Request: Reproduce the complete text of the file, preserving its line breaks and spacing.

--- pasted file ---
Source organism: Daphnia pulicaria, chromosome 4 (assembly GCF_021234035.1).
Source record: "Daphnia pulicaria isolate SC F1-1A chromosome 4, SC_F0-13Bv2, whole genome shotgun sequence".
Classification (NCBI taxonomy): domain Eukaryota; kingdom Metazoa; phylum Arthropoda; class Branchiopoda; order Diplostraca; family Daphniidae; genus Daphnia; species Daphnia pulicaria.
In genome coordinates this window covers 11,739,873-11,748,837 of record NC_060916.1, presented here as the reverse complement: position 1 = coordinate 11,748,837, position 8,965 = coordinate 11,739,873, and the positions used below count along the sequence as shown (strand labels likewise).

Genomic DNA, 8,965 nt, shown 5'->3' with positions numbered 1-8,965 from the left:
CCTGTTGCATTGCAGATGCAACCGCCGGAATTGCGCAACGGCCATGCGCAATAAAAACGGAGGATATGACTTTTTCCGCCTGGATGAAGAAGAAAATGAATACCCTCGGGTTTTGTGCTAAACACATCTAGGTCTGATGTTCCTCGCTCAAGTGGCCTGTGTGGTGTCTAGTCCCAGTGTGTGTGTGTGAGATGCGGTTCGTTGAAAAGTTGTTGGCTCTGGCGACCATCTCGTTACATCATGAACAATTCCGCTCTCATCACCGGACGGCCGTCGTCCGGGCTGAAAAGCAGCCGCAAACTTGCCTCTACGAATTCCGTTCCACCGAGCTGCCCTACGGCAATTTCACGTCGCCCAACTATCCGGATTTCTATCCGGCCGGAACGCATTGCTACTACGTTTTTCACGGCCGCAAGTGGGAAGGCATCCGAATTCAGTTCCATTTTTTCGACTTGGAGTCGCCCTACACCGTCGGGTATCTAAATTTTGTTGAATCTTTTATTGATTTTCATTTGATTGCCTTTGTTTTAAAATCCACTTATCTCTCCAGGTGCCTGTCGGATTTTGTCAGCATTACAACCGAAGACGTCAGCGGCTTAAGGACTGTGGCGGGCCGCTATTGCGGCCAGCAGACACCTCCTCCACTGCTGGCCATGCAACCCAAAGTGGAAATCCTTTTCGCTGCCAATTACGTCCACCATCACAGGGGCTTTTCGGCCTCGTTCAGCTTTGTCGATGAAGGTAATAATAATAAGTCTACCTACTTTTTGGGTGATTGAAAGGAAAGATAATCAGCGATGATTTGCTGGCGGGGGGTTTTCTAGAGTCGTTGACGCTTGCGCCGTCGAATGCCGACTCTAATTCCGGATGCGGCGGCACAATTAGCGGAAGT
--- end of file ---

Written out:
Source organism: Daphnia pulicaria, chromosome 4 (assembly GCF_021234035.1).
Source record: "Daphnia pulicaria isolate SC F1-1A chromosome 4, SC_F0-13Bv2, whole genome shotgun sequence".
Classification (NCBI taxonomy): domain Eukaryota; kingdom Metazoa; phylum Arthropoda; class Branchiopoda; order Diplostraca; family Daphniidae; genus Daphnia; species Daphnia pulicaria.
In genome coordinates this window covers 11,739,873-11,748,837 of record NC_060916.1, presented here as the reverse complement: position 1 = coordinate 11,748,837, position 8,965 = coordinate 11,739,873, and the positions used below count along the sequence as shown (strand labels likewise).

Genomic DNA, 8,965 nt, shown 5'->3' with positions numbered 1-8,965 from the left:
CCTGTTGCATTGCAGATGCAACCGCCGGAATTGCGCAACGGCCATGCGCAATAAAAACGGAGGATATGACTTTTTCCGCCTGGATGAAGAAGAAAATGAATACCCTCGGGTTTTGTGCTAAACACATCTAGGTCTGATGTTCCTCGCTCAAGTGGCCTGTGTGGTGTCTAGTCCCAGTGTGTGTGTGTGAGATGCGGTTCGTTGAAAAGTTGTTGGCTCTGGCGACCATCTCGTTACATCATGAACAATTCCGCTCTCATCACCGGACGGCCGTCGTCCGGGCTGAAAAGCAGCCGCAAACTTGCCTCTACGAATTCCGTTCCACCGAGCTGCCCTACGGCAATTTCACGTCGCCCAACTATCCGGATTTCTATCCGGCCGGAACGCATTGCTACTACGTTTTTCACGGCCGCAAGTGGGAAGGCATCCGAATTCAGTTCCATTTTTTCGACTTGGAGTCGCCCTACACCGTCGGGTATCTAAATTTTGTTGAATCTTTTATTGATTTTCATTTGATTGCCTTTGTTTTAAAATCCACTTATCTCTCCAGGTGCCTGTCGGATTTTGTCAGCATTACAACCGAAGACGTCAGCGGCTTAAGGACTGTGGCGGGCCGCTATTGCGGCCAGCAGACACCTCCTCCACTGCTGGCCATGCAACCCAAAGTGGAAATCCTTTTCGCTGCCAATTACGTCCACCATCACAGGGGCTTTTCGGCCTCGTTCAGCTTTGTCGATGAAGGTAATAATAATAAGTCTACCTACTTTTTGGGTGATTGAAAGGAAAGATAATCAGCGATGATTTGCTGGCGGGGGGTTTTCTAGAGTCGTTGACGCTTGCGCCGTCGAATGCCGACTCTAATTCCGGATGCGGCGGCACAATTAGCGGAAGT